Why This UK Woman Packed Up a Truck and Moved to a Refugee Camp
“To talk about any sacrifices I’ve made is a bit sick, isn’t it?” said Liz Clegg.
After the 2015 Glastonbury Festival, music enthusiast Liz Clegg found herself in possession of quite a large amount of camping gear. She had piles of leftover sleeping bags, tents, cookware left behind after the annual four-day outdoor music festival.
What she did with all of these supplies is astonishing.
The retired UK firefighter filled up her truck and drove down to The Jungle — a refugee camp in Calais, France, just a day trip (230 miles) away from Glastonbury, full of people who are part of the largest refugee migration since World War II.
The refugee camp known as the Jungle in Calais, France, is home to over 7,000 migrant refugees. It’s a purgatory of sorts for refugees waiting to enter the United Kingdom. Nearly 400 of those waiting are unaccompanied minors according to Help Refugees UK.
Refugees and migrant travelling to the UK through France, have settled around outskirts of Calais since the late 1990s, however the scale of the European refugee crisis has led to worse conditions.
She planned to unload her donations and head back to the UK. When she arrived at the camp, however, Clegg was startled by a scene of chaos.
She told the audience at the Women in the World Summit about the horrific state of abandonment she saw refugee children living in at the camp.
“I did a few journeys, after the third journey I realized there was nobody there to give this stuff out,” Clegg said at the Summit.
Instead of being satisfied by what she’d done so far, Clegg decided she would do more. So she stayed.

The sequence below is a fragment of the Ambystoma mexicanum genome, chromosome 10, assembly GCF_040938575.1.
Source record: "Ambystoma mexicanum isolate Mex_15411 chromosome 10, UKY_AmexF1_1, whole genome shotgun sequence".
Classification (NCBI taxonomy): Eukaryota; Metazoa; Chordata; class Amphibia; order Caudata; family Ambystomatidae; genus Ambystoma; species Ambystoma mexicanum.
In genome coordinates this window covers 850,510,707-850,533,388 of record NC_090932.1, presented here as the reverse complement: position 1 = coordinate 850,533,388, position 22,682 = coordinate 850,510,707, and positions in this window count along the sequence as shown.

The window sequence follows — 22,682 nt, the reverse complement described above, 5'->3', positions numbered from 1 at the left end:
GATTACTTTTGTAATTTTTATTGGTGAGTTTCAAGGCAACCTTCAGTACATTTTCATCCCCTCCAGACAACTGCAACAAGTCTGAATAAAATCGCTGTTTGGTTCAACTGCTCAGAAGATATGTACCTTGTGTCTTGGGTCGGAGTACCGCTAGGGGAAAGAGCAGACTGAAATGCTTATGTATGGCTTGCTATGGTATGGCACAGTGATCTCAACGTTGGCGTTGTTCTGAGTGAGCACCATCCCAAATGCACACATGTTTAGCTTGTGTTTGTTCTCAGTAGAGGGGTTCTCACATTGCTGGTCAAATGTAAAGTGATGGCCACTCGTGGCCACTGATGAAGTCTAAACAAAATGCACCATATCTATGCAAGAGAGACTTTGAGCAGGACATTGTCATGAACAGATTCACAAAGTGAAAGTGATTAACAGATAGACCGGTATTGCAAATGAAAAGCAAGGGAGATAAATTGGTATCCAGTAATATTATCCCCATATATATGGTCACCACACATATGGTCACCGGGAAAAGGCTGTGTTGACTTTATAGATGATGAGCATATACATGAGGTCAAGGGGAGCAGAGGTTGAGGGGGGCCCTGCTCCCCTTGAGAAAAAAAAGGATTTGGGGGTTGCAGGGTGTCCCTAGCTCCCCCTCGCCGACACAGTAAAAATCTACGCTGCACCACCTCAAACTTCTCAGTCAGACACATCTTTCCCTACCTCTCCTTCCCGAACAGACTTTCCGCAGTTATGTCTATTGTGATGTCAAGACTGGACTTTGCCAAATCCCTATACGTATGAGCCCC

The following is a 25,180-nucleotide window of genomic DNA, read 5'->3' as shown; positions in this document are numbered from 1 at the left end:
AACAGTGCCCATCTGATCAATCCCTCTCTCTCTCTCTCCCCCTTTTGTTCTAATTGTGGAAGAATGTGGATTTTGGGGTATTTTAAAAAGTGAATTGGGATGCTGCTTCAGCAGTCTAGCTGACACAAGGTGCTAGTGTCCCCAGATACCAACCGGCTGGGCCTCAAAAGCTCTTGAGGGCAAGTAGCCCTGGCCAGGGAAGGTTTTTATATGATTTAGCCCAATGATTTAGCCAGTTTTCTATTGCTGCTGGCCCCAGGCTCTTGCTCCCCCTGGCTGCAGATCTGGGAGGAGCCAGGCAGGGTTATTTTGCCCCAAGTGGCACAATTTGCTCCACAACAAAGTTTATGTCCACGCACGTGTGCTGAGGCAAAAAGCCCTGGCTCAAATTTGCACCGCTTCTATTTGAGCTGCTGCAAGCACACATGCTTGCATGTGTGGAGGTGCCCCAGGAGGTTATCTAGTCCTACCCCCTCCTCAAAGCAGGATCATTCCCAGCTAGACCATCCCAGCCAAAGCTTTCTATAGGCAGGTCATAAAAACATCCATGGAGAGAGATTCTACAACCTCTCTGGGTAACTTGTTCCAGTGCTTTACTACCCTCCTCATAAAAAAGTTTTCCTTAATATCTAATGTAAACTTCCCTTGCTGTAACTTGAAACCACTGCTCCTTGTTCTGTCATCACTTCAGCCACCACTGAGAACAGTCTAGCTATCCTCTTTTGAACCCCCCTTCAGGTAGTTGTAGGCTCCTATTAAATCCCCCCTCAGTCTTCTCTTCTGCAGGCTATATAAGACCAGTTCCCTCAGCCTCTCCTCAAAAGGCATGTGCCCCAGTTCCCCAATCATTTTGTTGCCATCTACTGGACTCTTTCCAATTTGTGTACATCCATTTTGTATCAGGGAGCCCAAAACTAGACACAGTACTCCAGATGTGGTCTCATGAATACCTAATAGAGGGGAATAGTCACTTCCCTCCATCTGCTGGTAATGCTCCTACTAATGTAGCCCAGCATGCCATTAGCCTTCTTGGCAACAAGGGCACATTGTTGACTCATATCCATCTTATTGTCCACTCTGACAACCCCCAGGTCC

She’s since been living and caring for between 300 and 400 children, her favorite group being adolescent boys, in the refugee camp. She's also handed out hundreds of basic cell phones, which has saved the lives of 15 refugees who tried to hide in the back of a lorry to make their way to the UK. She told them to text in case of an emergency and thanks to the phones and courage of 7-year-old, Ahmed, texting Clegg she was able to contact HelpRefugees who alerted the police to stop the truck before anyone suffocated.
“We have no control, so we have to educate children with regards to safety. We’ve tried to educate them about electrified railways and how to look after themselves,” Clegg said.
She also advocates for support, claiming NGOs and governments are not doing enough thus her attendance at Women in the World.
“It’s deeply wrong that we’re informing children because we have no control measures. There is nobody there assisting us. We’re are independent volunteers. There is no agency, there is no NGO that is assisting us to keep these children safe,” Clegg said.
After trouble monitoring conditions in Calais, settlements and camps are being taken down in the area, and France has plans to breakdown the entire “Jungle.”
Tearing down the Jungle will not stop Clegg.
“We’re not saying we’re committed to the jungle for the rest of our lives. We are committed to fighting the cause for the people here,” she told The Huffington Post.
Clegg is a fierce woman fighting for the rights of the voiceless in the Jungle. Her words and activism are acts of courage, and she’s not alone in the camp. Her daughter, Inca Sorrell, joined her to care for refugee children in Calais — reminding Global Citizens coming together even connecting with friends and family can be truly a powerful tool.
But she’s not interested in your appreciation of heroism.
“To talk about any sacrifices I’ve made is a bit sick, isn’t it?,” she told The Independent UK. “I’m not interested in that. I have a passport, I have choices. There is nothing that I’ve sacrificed, because I have those two things. Simple as that.”
To see the full segment, “Refugees: They Are US” from the Women in The World Summit 2016 check out this video.
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